Welcome to the Shared-Use Mobility Center’s weekly guide to the most impactful news, thought-provoking articles and innovative technologies that are shaping our transportation future. We believe in sharing information, just like sharing cars, bikes, and scooters, so if there’s anything additional you’d like to see, just drop us a line.
On March 5, 6, and 7, SUMC brought together (more than 700 mobility practitioners from 40 States and 14 countries—including policymakers, public and private sector leaders, agency heads, startups, and researchers—for the 2019 National Shared Mobility Summit. It is the only conference of its kind that focuses not just on sharing the latest developments in shared mobility, but on asking tough questions, digging for real answers and collaborating on breakthrough solutions.
We’re thankful to everyone who took part in meaningful conversations at this year’s Summit and helped bring us closer to Shared Mobility for all. Without further ado, here are Sharon’s Top Ten Takeaways.
You can see what people had to say about the Summit on Twitter here: #SUMC19 Tweets.
Ridehailing and Carpooling
Ridehailing company Via aims to take cars off the road to reduce congestion and emissions, but can they achieve success with a transportation infrastructure that does the exact opposite?
Lyft has filed to go public and wants to prove to investors that it can be profitable, shaking doubts about its ridehailing business.
Over in Southeast Asia, local ridehailing giant Grab secures $1.5 billion in funding from Softbank.
More car owners are using carsharing to defray the cost of purchasing new vehicle – and getting the wheels they really want.
German mobility company Sixt has launched a new app that brings together carsharing, long-term car rental, and ridehailing services in 250 major cities in Europe and the US.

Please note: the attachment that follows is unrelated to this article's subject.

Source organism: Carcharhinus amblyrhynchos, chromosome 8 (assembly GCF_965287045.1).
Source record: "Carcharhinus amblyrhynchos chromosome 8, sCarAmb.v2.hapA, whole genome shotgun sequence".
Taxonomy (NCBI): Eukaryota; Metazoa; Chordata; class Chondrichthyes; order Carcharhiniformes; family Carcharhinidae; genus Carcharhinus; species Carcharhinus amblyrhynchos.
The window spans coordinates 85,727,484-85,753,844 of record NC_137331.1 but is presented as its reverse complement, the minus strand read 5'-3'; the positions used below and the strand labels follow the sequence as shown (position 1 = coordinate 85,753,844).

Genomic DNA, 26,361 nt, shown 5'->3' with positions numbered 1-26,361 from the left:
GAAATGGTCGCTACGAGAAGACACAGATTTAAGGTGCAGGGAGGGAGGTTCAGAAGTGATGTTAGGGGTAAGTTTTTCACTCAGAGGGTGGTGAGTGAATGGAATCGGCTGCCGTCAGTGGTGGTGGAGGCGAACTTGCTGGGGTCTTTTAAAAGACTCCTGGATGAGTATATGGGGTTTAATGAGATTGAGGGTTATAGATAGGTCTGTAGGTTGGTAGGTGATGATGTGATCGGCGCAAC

GIG carshare is making its way to downtown Sacramento with plans to expand to 260 EVs by the end of April.
CarShare Atlantic in Halifax is the first carshare service in Canada with accessible vehicles, helping give people with disabilities more freedom and independence in mobility.
Bikesharing and Micromobility
If you missed out on the 2019 Shared Mobility Summit, check out what Forbes had to say about one of our panels discussing the coexistence and growth of docked and dockless bikeshare in cities.
Olympic runner Usain Bolt makes a case for sustainable micromobility with new support of scooter startup Bolt Mobility in New York.
Barcelona revamped its bikeshare system with new bikes, updated stations, and added coverage. Its next phase of improvements? More pedal-assist bikes.
There are many forces at work that aim to shut down transit projects in the US. Mobility Lab looks at why.
Vancouver and Toronto score high on a ranking of the best cities for public transit in Canada by real estate company Redfin.
New projects propose to fix struggling service for DC’s Metro and boost ridership, but will that be enough to reverse long-standing decline?
Check out these illustrated maps showing the history of Chicago’s “L” train system on Block Club Chicago.
Missed the 2019 National Shared Mobility Summit Startup Spotlight? Read about our innovative competitors and the winner on Forbes!
In coordination with Volvo, Singapore has launched the world’s first trial of full-sized autonomous EV transit buses.
What can cities do to subvert the worst-case scenario for the future of automated vehicles? Community-driven planning for car-free downtowns, more walking/biking , and first/last mile service to transit is a great place to start.
It looks like Google’s autonomous vehicle arm Waymo wants to get into the hardware game with new focus on lidar technology.
How can integrated mobility hubs create a one-stop shop for transit and shared mobility? Read about SUMC’s work in Minnesota with the Twin Cities Shared Mobility Collaborative.
Designated ridehailing pickup/dropoff zones and a possible congestion-pricing fee are being proposed in Massachusetts by Boston Mayor Marty Walsh.
Demand-based parking pricing can do wonders to relieve congestion and get people to use more active modes of transportation. A new District DOT reportshows how it worked in DC’s Chinatown.
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